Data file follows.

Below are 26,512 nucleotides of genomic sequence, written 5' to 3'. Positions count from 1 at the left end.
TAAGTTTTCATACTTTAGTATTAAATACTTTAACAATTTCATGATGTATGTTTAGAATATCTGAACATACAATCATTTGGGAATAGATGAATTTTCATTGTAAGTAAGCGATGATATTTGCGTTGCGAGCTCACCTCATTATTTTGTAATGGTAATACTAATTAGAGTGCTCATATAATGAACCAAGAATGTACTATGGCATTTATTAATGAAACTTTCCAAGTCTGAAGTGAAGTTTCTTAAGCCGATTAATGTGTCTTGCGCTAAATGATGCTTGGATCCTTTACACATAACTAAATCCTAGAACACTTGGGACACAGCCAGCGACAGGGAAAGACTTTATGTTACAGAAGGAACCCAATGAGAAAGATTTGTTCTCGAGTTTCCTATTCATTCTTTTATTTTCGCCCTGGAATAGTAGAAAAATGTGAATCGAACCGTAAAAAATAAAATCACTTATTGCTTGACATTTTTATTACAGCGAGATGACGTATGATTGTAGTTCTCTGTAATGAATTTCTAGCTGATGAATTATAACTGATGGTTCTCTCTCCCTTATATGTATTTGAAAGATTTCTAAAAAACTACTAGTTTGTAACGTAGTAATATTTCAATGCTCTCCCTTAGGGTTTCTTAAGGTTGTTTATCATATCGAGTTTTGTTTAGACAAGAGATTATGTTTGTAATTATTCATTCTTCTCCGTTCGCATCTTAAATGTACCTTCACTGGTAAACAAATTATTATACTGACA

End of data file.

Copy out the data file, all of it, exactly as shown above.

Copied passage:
Below are 26,512 nucleotides of genomic sequence, written 5' to 3'. Positions count from 1 at the left end.
TAAGTTTTCATACTTTAGTATTAAATACTTTAACAATTTCATGATGTATGTTTAGAATATCTGAACATACAATCATTTGGGAATAGATGAATTTTCATTGTAAGTAAGCGATGATATTTGCGTTGCGAGCTCACCTCATTATTTTGTAATGGTAATACTAATTAGAGTGCTCATATAATGAACCAAGAATGTACTATGGCATTTATTAATGAAACTTTCCAAGTCTGAAGTGAAGTTTCTTAAGCCGATTAATGTGTCTTGCGCTAAATGATGCTTGGATCCTTTACACATAACTAAATCCTAGAACACTTGGGACACAGCCAGCGACAGGGAAAGACTTTATGTTACAGAAGGAACCCAATGAGAAAGATTTGTTCTCGAGTTTCCTATTCATTCTTTTATTTTCGCCCTGGAATAGTAGAAAAATGTGAATCGAACCGTAAAAAATAAAATCACTTATTGCTTGACATTTTTATTACAGCGAGATGACGTATGATTGTAGTTCTCTGTAATGAATTTCTAGCTGATGAATTATAACTGATGGTTCTCTCTCCCTTATATGTATTTGAAAGATTTCTAAAAAACTACTAGTTTGTAACGTAGTAATATTTCAATGCTCTCCCTTAGGGTTTCTTAAGGTTGTTTATCATATCGAGTTTTGTTTAGACAAGAGATTATGTTTGTAATTATTCATTCTTCTCCGTTCGCATCTTAAATGTACCTTCACTGGTAAACAAATTATTATACTGACA